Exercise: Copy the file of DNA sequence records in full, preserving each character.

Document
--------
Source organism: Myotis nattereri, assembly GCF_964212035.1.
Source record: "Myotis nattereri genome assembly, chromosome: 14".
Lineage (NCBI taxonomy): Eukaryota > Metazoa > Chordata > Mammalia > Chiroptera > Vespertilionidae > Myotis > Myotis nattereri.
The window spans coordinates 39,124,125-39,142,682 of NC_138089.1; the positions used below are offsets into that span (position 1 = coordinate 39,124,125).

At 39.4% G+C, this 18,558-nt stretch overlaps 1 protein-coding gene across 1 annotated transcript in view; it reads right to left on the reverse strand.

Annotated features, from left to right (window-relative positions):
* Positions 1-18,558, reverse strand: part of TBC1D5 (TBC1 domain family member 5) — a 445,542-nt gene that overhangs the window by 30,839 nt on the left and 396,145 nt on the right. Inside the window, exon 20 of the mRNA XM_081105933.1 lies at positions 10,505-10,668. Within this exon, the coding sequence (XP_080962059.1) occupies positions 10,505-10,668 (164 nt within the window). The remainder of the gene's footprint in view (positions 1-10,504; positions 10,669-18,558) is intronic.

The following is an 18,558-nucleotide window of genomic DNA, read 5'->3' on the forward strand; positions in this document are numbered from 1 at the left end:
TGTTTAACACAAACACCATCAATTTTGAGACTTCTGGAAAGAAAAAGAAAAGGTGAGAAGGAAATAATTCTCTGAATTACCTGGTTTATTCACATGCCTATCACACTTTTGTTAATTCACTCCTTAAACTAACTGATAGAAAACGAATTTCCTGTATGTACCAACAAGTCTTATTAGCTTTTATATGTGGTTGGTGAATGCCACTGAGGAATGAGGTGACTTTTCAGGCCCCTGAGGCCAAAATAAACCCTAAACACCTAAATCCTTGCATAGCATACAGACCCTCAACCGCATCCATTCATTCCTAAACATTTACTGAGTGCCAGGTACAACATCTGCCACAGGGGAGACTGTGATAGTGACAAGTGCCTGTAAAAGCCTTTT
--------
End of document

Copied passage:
Source organism: Myotis nattereri, assembly GCF_964212035.1.
Source record: "Myotis nattereri genome assembly, chromosome: 14".
Lineage (NCBI taxonomy): Eukaryota > Metazoa > Chordata > Mammalia > Chiroptera > Vespertilionidae > Myotis > Myotis nattereri.
The window spans coordinates 39,124,125-39,142,682 of NC_138089.1; the positions used below are offsets into that span (position 1 = coordinate 39,124,125).

At 39.4% G+C, this 18,558-nt stretch overlaps 1 protein-coding gene across 1 annotated transcript in view; it reads right to left on the reverse strand.

Annotated features, from left to right (window-relative positions):
* Positions 1-18,558, reverse strand: part of TBC1D5 (TBC1 domain family member 5) — a 445,542-nt gene that overhangs the window by 30,839 nt on the left and 396,145 nt on the right. Inside the window, exon 20 of the mRNA XM_081105933.1 lies at positions 10,505-10,668. Within this exon, the coding sequence (XP_080962059.1) occupies positions 10,505-10,668 (164 nt within the window). The remainder of the gene's footprint in view (positions 1-10,504; positions 10,669-18,558) is intronic.

The following is an 18,558-nucleotide window of genomic DNA, read 5'->3' on the forward strand; positions in this document are numbered from 1 at the left end:
TGTTTAACACAAACACCATCAATTTTGAGACTTCTGGAAAGAAAAAGAAAAGGTGAGAAGGAAATAATTCTCTGAATTACCTGGTTTATTCACATGCCTATCACACTTTTGTTAATTCACTCCTTAAACTAACTGATAGAAAACGAATTTCCTGTATGTACCAACAAGTCTTATTAGCTTTTATATGTGGTTGGTGAATGCCACTGAGGAATGAGGTGACTTTTCAGGCCCCTGAGGCCAAAATAAACCCTAAACACCTAAATCCTTGCATAGCATACAGACCCTCAACCGCATCCATTCATTCCTAAACATTTACTGAGTGCCAGGTACAACATCTGCCACAGGGGAGACTGTGATAGTGACAAGTGCCTGTAAAAGCCTTTT